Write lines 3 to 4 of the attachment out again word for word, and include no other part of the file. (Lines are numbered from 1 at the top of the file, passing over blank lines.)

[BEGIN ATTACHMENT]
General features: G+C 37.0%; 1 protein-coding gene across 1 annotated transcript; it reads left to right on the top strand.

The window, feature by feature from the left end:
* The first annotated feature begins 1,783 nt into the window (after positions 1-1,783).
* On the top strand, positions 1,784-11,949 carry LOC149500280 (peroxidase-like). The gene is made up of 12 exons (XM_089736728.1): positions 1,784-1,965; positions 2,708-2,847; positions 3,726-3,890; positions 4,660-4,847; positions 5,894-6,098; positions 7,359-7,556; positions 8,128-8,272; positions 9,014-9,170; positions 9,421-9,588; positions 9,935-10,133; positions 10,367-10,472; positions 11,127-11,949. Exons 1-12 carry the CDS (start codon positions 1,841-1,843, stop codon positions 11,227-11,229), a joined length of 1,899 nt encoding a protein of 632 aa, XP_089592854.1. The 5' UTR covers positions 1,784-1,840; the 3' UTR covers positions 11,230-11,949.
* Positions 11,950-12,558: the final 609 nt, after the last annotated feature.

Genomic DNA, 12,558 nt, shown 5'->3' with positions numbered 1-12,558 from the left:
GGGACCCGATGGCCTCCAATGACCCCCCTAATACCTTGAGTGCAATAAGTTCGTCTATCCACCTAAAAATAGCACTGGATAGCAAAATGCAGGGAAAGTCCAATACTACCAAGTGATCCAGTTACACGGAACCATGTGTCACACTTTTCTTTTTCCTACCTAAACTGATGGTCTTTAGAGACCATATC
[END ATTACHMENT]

* The first annotated feature begins 1,783 nt into the window (after positions 1-1,783).
* On the top strand, positions 1,784-11,949 carry LOC149500280 (peroxidase-like). The gene is made up of 12 exons (XM_089736728.1): positions 1,784-1,965; positions 2,708-2,847; positions 3,726-3,890; positions 4,660-4,847; positions 5,894-6,098; positions 7,359-7,556; positions 8,128-8,272; positions 9,014-9,170; positions 9,421-9,588; positions 9,935-10,133; positions 10,367-10,472; positions 11,127-11,949. Exons 1-12 carry the CDS (start codon positions 1,841-1,843, stop codon positions 11,227-11,229), a joined length of 1,899 nt encoding a protein of 632 aa, XP_089592854.1. The 5' UTR covers positions 1,784-1,840; the 3' UTR covers positions 11,230-11,949.